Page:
tall tales in Staunton
Thursday, November 19 2020
Powerful took a bus into New York City today to attend a wake for someone. He would be spending the night down there. It's nice to have him around, but it's also nice to briefly return to the ancien régime of just Gretchen and me, much like when it's just Gretchen and me, it's nice when it's just me by myself.
It was another unpleasantly cold day, and the only outdoor activity I undertook was splitting some wood from the salvage pile in front of the garage.
At around 6:00pm, my cousin Diedre called me from her mother's house to tell me the latest news about my mother down south of Staunton, Virginia. She'd recently called her twin sister Barbara (Diedre's mother) and told what Barbara described as a "tall tale." By this she meant a dementia-related hallucination, perhaps combined with elements of reality. In this case, the story was that a group of people, all of whom were wearing boxes on their heads, had come to her house. Among those people were Gretchen and me. She'd called the cops, she said, and the box-headed people had left. That was pretty much the only news to report, though Barbara kept rambling, not letting me respond, until Diedre told her give me a chance to reply.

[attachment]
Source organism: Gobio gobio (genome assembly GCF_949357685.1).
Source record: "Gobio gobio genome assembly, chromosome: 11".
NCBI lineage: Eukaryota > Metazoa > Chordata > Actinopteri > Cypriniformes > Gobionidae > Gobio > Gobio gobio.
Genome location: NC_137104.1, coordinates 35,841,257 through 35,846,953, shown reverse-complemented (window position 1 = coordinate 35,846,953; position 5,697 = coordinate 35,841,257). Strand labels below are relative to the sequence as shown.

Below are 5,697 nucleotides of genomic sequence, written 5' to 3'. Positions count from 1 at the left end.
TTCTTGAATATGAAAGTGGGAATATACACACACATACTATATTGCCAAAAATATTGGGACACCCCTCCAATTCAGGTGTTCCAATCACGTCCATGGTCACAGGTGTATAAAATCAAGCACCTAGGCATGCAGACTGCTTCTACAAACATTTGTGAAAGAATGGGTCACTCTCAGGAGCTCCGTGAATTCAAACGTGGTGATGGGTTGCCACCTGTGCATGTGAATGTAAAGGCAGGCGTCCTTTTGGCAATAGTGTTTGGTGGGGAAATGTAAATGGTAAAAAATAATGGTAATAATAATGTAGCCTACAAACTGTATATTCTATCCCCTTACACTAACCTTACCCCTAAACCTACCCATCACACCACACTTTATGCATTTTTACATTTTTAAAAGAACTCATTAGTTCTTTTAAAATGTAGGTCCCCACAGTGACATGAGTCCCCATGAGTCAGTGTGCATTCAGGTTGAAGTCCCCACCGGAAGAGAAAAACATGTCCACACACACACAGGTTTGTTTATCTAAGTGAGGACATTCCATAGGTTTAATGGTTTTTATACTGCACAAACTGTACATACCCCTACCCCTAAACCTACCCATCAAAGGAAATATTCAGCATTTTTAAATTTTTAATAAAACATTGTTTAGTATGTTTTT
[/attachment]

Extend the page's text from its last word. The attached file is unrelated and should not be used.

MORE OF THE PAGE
This evening Gretchen participated in a Zoom-based presentation of her poetry. Prior to that, I helped her set up her office computer so the background with be a Turkish tapestry and a Dana Ellen painting instead of a side entrance into our kitchen; this required rotating her monitor, webcam, keyboard, and mouse ninety degrees on her desk. Gretchen was actually second-billing to another poet, and her poetry was accompanied with slides of animal art from three different artists. It included the recent painting I'd done of a tilapia. Zoom presentations are different from actual conferences, since the participants are all concealed and all that they see are the presenters (in this case: Gretchen, the other poet, and a host). I found the weird intimacy to a presenter without an audience to be surprisingly alienating. This is similar to what I used to feel early in the pandemic when I watched Stephen Colbert without an audience, though at this point Colbert has adapted to the new pandemic reality, and he's almost as funny without an audience as he used to be with one.
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